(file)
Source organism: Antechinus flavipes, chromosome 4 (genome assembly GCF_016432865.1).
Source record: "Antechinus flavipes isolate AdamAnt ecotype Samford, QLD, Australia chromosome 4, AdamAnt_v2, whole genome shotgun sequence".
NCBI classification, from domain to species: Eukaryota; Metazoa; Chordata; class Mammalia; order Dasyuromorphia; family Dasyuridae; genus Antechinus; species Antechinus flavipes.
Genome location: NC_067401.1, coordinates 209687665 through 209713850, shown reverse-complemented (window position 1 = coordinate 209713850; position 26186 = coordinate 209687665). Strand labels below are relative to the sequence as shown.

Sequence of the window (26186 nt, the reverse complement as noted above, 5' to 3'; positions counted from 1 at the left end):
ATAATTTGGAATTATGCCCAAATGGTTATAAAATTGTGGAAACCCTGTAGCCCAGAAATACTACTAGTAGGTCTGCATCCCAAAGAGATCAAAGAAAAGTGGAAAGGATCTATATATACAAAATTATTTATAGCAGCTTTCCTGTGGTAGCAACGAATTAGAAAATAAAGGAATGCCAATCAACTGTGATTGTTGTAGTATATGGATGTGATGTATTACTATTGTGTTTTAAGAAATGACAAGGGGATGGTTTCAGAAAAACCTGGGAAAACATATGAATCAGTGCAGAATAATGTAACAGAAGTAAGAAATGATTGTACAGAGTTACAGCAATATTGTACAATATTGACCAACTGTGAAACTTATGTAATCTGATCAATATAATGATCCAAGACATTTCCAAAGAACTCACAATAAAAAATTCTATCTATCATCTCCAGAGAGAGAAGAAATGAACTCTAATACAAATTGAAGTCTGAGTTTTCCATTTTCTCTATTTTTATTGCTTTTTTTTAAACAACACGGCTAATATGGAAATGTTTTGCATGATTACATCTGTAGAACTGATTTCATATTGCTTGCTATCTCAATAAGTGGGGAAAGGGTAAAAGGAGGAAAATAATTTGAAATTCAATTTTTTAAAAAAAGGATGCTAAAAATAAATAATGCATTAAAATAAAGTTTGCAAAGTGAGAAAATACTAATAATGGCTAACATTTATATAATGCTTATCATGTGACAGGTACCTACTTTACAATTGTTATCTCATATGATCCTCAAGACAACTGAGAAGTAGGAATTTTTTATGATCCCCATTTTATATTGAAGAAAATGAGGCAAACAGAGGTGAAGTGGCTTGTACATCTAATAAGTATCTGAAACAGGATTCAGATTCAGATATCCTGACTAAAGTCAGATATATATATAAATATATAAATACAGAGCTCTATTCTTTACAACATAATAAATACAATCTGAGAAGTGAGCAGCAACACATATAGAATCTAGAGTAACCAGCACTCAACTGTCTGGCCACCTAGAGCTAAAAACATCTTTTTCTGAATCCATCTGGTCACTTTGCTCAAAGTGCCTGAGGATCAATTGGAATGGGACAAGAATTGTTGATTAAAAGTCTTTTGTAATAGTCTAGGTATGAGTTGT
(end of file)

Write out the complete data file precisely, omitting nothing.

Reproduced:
Source organism: Antechinus flavipes, chromosome 4 (genome assembly GCF_016432865.1).
Source record: "Antechinus flavipes isolate AdamAnt ecotype Samford, QLD, Australia chromosome 4, AdamAnt_v2, whole genome shotgun sequence".
NCBI classification, from domain to species: Eukaryota; Metazoa; Chordata; class Mammalia; order Dasyuromorphia; family Dasyuridae; genus Antechinus; species Antechinus flavipes.
Genome location: NC_067401.1, coordinates 209687665 through 209713850, shown reverse-complemented (window position 1 = coordinate 209713850; position 26186 = coordinate 209687665). Strand labels below are relative to the sequence as shown.

Sequence of the window (26186 nt, the reverse complement as noted above, 5' to 3'; positions counted from 1 at the left end):
ATAATTTGGAATTATGCCCAAATGGTTATAAAATTGTGGAAACCCTGTAGCCCAGAAATACTACTAGTAGGTCTGCATCCCAAAGAGATCAAAGAAAAGTGGAAAGGATCTATATATACAAAATTATTTATAGCAGCTTTCCTGTGGTAGCAACGAATTAGAAAATAAAGGAATGCCAATCAACTGTGATTGTTGTAGTATATGGATGTGATGTATTACTATTGTGTTTTAAGAAATGACAAGGGGATGGTTTCAGAAAAACCTGGGAAAACATATGAATCAGTGCAGAATAATGTAACAGAAGTAAGAAATGATTGTACAGAGTTACAGCAATATTGTACAATATTGACCAACTGTGAAACTTATGTAATCTGATCAATATAATGATCCAAGACATTTCCAAAGAACTCACAATAAAAAATTCTATCTATCATCTCCAGAGAGAGAAGAAATGAACTCTAATACAAATTGAAGTCTGAGTTTTCCATTTTCTCTATTTTTATTGCTTTTTTTTAAACAACACGGCTAATATGGAAATGTTTTGCATGATTACATCTGTAGAACTGATTTCATATTGCTTGCTATCTCAATAAGTGGGGAAAGGGTAAAAGGAGGAAAATAATTTGAAATTCAATTTTTTAAAAAAAGGATGCTAAAAATAAATAATGCATTAAAATAAAGTTTGCAAAGTGAGAAAATACTAATAATGGCTAACATTTATATAATGCTTATCATGTGACAGGTACCTACTTTACAATTGTTATCTCATATGATCCTCAAGACAACTGAGAAGTAGGAATTTTTTATGATCCCCATTTTATATTGAAGAAAATGAGGCAAACAGAGGTGAAGTGGCTTGTACATCTAATAAGTATCTGAAACAGGATTCAGATTCAGATATCCTGACTAAAGTCAGATATATATATAAATATATAAATACAGAGCTCTATTCTTTACAACATAATAAATACAATCTGAGAAGTGAGCAGCAACACATATAGAATCTAGAGTAACCAGCACTCAACTGTCTGGCCACCTAGAGCTAAAAACATCTTTTTCTGAATCCATCTGGTCACTTTGCTCAAAGTGCCTGAGGATCAATTGGAATGGGACAAGAATTGTTGATTAAAAGTCTTTTGTAATAGTCTAGGTATGAGTTGT